Guest blog. Ron is back.

I’ll be in hospital this weekend so, realizing that depriving you of a blog would create an unbearable gap in your lives, I’ve asked my brother Ron to increase my visitor numbers (as his contributions always do). Ron is bottom right in the shot of the Kirton siblings. This is what he has to say:

Although this entry is unlikely to further the literary aims of Bill’s blog, it will have a thematic link with his current situation, in that it shares my recent encounters with the National Health Service.

What seems to characterize my time with health professionals is a profound need to make them feel better and an acute awareness that I’m wasting their time. And the higher their status, the more acute that awareness becomes. Ayisha, who was the last person to look at my teeth, was not high ranking. When I booked the appointment, the guy at the desk asked if, given the non-serious nature of my problem, I would be happy seeing the dental therapist. As it’s almost more important to keep the front of house sweet than to improve the lot of the expert professional I said yes, at the same time pondering the link between my understanding of therapy and a dental filling.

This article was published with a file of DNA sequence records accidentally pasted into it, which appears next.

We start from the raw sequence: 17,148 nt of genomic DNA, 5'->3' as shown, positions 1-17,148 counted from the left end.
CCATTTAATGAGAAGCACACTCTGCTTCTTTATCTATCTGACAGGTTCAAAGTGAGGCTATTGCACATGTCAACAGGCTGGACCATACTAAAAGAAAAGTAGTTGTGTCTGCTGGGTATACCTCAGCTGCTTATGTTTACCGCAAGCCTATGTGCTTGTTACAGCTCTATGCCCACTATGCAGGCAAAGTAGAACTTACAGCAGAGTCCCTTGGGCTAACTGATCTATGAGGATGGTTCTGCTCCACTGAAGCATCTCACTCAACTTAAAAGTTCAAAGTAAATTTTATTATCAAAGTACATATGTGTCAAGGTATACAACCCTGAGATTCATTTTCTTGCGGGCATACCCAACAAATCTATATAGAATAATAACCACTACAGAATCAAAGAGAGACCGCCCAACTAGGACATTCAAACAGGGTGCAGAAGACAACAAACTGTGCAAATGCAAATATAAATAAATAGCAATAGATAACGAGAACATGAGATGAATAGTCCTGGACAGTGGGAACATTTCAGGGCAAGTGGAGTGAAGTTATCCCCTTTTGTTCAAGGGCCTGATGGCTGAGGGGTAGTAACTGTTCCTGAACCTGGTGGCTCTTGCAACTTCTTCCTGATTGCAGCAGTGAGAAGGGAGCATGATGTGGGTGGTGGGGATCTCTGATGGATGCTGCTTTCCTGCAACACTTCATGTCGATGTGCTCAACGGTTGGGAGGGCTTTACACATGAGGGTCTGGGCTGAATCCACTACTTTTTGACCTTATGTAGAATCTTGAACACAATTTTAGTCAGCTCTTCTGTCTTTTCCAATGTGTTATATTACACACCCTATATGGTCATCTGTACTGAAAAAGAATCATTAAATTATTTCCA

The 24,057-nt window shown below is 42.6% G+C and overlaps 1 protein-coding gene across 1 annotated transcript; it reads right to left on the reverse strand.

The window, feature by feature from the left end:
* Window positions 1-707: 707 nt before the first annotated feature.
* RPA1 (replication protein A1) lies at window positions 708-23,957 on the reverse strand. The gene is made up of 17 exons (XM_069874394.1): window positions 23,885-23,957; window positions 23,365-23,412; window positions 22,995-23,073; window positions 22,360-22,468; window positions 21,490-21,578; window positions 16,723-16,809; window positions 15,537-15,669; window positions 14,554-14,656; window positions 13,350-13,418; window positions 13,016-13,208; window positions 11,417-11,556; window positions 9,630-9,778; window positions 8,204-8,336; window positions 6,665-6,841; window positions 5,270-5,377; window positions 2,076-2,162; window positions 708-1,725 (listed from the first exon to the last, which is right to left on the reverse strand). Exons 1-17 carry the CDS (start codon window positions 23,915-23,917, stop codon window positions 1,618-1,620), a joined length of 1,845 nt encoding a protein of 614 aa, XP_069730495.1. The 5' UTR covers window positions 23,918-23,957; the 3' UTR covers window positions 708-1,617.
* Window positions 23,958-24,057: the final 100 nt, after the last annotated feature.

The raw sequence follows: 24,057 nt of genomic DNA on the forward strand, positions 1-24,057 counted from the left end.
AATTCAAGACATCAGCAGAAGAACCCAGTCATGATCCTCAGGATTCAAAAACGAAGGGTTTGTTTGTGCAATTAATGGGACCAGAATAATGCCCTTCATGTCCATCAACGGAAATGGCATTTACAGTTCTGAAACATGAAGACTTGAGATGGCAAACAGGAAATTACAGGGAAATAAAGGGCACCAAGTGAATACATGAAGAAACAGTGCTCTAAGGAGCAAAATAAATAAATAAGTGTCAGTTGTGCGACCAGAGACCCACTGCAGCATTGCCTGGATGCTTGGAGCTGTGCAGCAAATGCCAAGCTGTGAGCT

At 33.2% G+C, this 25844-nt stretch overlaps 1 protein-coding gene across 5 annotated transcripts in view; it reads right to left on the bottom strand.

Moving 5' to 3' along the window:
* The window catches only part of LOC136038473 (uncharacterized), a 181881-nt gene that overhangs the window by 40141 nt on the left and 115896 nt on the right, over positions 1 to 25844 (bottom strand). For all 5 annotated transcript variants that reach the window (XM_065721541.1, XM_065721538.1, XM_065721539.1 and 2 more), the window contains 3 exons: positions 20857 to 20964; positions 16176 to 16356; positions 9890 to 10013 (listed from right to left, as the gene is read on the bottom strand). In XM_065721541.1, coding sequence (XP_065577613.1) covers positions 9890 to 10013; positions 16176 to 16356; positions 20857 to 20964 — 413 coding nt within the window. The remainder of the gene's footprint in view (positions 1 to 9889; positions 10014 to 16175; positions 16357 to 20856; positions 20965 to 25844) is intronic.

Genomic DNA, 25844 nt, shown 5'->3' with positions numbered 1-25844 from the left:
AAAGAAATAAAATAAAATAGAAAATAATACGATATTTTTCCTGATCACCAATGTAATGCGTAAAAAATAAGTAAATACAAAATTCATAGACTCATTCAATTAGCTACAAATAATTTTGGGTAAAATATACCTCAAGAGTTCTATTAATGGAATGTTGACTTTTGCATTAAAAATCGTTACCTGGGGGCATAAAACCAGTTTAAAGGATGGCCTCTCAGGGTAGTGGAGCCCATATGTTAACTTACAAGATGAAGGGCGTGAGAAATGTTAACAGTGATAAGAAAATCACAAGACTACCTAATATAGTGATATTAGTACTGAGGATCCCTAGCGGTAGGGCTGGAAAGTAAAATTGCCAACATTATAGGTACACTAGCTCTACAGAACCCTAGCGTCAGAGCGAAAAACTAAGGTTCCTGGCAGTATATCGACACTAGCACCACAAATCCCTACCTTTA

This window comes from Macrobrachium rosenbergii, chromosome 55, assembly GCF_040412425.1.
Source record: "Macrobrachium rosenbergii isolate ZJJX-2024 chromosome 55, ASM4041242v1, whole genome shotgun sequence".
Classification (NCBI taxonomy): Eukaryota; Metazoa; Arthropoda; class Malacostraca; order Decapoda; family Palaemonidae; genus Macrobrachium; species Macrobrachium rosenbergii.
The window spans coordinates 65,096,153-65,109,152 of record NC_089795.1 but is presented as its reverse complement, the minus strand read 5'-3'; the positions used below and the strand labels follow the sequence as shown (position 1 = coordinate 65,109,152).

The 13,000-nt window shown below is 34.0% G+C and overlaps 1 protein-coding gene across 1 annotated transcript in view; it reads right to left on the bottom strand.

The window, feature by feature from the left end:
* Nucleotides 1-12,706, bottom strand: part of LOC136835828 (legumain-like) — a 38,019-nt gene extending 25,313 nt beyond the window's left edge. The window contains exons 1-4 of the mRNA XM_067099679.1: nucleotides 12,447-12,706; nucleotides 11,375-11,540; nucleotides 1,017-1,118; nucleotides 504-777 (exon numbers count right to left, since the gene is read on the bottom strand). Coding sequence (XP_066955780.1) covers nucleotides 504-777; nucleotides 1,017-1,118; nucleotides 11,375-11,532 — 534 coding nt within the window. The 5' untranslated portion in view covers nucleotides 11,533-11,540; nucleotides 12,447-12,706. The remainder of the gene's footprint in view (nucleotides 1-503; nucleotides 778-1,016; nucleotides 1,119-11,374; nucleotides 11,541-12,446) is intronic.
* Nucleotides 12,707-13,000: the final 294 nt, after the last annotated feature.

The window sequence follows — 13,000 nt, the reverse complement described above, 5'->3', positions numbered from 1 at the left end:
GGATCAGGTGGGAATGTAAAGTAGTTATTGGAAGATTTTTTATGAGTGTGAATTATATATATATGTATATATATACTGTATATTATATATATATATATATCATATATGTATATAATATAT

Hearing the name Ayisha, I used my time in the waiting room making a mental note to write a blog sometime on nominative determinism: the idea that a person’s name might condition their choice of career. It seemed to me that the sound of the name AYISHA is pretty close to the cry one might utter if the drill got a bit close to the nerve, so she might feature in the blog.

Once in the chair and with the temporary filling in place, Ayisha asked, “Are you happy?” (Clearly she and the receptionist had been to the same training session. At least her question called for a monosyllabic answer, unlike that of my usual dentist who fills my mouth with instruments, then asks where I’m going for my holiday this year.) I said I was fine and, once my mouth was free to move again, toyed with the idea of going into a bit of existential detail but, instead, made the mistake of saying, “So, a therapist….does that mean you’re on the way to becoming a fully fledged dentist?”